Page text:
Prior reviews and meta-analyses have supported the hypothesis that offender rehabilitation programs based on cognitive-behavioral principles reduce recidivism. This article quantitatively synthesizes the extant empirical evidence on the effectiveness of structured cognitive-behavioral programs delivered to groups of offenders. The evidence summarized supports the claim that these treatments are effective at reducing criminal behavior among convicted offenders. All higher quality studies reported positive effects favoring the cognitive-behavioral treatment program. Specifically, positive reductions in recidivism were observed for moral reconation therapy, reasoning and rehabilitation, and various cognitive-restructuring programs. The evidence suggests the effectiveness of cognitive skills and cognitive restructuring approaches as well as programs that emphasize moral teachings and reasoning.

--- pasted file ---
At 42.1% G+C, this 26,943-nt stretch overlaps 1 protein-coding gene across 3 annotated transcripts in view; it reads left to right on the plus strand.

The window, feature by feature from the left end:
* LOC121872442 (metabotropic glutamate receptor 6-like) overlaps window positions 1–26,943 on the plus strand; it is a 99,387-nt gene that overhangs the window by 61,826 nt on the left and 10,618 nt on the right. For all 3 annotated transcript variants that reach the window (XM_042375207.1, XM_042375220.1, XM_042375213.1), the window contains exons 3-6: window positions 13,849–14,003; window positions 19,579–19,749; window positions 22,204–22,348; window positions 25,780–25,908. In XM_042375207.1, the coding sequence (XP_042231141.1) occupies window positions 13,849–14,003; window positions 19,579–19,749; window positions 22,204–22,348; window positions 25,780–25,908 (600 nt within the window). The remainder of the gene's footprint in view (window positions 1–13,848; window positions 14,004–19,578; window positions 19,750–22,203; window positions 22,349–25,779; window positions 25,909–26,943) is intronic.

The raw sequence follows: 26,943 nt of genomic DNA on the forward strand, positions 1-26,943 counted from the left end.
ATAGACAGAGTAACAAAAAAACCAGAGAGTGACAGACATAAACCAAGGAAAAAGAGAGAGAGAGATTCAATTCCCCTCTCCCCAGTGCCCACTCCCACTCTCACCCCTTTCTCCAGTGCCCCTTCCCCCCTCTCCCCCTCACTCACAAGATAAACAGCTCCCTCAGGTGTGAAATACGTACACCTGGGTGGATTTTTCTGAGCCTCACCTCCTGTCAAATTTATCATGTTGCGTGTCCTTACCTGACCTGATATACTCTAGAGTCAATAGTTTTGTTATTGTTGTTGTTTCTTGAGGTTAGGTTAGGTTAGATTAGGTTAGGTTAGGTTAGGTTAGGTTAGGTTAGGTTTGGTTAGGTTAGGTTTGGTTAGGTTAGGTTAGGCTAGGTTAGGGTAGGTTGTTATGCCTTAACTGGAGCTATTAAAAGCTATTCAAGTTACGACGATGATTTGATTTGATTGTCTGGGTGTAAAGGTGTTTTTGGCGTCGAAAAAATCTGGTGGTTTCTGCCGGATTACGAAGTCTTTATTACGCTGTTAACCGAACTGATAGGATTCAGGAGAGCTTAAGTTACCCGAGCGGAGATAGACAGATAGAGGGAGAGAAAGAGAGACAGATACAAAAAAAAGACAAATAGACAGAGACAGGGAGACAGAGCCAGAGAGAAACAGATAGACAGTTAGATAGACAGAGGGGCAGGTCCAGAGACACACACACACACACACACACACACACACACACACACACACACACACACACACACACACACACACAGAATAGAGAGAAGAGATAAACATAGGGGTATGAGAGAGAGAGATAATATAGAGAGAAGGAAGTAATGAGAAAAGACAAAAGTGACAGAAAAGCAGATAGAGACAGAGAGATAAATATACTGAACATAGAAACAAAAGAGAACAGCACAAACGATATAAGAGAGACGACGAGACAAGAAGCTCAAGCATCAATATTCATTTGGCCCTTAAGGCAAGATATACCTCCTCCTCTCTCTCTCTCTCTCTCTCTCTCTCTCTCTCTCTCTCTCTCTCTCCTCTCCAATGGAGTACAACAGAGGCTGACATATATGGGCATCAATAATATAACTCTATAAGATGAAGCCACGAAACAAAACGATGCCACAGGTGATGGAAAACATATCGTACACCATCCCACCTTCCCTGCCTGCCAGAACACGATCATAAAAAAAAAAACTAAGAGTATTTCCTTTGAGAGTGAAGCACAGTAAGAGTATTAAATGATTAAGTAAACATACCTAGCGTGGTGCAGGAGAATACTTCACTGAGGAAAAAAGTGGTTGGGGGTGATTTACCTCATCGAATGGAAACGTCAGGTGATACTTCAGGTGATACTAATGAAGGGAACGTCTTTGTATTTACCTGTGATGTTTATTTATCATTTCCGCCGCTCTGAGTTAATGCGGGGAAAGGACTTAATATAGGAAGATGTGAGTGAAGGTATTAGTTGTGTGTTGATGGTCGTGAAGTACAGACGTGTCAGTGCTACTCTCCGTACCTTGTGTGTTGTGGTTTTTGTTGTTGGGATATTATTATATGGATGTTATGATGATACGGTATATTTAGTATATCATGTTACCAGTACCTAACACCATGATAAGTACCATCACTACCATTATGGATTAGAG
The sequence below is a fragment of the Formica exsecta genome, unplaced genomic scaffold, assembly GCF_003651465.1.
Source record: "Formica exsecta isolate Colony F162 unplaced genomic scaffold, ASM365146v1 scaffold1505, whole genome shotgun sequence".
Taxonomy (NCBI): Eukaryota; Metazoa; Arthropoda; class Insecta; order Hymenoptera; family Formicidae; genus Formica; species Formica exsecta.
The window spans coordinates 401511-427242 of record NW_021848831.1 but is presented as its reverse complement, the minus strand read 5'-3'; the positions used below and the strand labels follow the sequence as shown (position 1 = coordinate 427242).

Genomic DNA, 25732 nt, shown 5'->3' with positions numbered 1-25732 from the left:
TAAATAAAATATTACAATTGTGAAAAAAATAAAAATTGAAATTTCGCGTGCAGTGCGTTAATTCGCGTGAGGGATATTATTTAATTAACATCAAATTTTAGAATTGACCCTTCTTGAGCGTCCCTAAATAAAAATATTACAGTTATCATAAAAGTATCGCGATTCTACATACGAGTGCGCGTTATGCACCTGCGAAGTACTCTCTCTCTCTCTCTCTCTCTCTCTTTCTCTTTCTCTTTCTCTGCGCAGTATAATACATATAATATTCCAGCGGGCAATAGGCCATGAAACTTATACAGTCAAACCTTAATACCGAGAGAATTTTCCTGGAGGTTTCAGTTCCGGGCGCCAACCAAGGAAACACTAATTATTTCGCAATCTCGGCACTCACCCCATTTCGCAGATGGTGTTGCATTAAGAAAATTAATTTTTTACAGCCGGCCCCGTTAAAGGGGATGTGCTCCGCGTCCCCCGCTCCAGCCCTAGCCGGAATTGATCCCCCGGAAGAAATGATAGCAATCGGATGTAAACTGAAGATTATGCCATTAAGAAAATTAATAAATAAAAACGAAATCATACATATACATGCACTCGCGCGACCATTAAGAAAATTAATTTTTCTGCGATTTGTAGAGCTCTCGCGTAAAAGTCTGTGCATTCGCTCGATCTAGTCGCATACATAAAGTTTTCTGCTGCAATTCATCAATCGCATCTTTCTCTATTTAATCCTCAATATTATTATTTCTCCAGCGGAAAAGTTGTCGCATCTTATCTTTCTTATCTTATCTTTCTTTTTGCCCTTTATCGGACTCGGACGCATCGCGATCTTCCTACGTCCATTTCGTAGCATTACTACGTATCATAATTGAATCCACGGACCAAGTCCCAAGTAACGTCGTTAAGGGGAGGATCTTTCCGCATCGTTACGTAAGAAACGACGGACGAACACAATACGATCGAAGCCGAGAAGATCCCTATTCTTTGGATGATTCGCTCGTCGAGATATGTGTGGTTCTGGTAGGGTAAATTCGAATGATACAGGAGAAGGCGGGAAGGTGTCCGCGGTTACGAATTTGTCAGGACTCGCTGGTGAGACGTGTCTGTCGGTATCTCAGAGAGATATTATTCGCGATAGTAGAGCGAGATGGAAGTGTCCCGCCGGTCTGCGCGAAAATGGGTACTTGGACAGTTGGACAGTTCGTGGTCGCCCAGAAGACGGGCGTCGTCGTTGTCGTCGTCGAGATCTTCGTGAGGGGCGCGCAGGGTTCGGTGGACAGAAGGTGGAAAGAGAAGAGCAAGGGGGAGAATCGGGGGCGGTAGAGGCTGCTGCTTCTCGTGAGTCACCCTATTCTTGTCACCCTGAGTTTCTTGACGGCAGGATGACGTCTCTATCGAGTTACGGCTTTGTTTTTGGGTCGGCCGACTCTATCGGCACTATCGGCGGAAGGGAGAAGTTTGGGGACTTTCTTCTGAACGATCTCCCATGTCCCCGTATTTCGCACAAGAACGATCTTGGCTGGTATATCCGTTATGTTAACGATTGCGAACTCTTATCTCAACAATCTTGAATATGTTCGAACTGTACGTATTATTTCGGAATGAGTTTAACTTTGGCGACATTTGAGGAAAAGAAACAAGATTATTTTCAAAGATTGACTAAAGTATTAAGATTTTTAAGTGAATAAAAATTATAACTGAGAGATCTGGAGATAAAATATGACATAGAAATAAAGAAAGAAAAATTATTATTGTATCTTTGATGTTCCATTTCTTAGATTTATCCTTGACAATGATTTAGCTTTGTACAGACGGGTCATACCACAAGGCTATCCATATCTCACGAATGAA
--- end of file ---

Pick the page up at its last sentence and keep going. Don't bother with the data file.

All Science Journal Classification (ASJC) codes
- Pathology and Forensic Medicine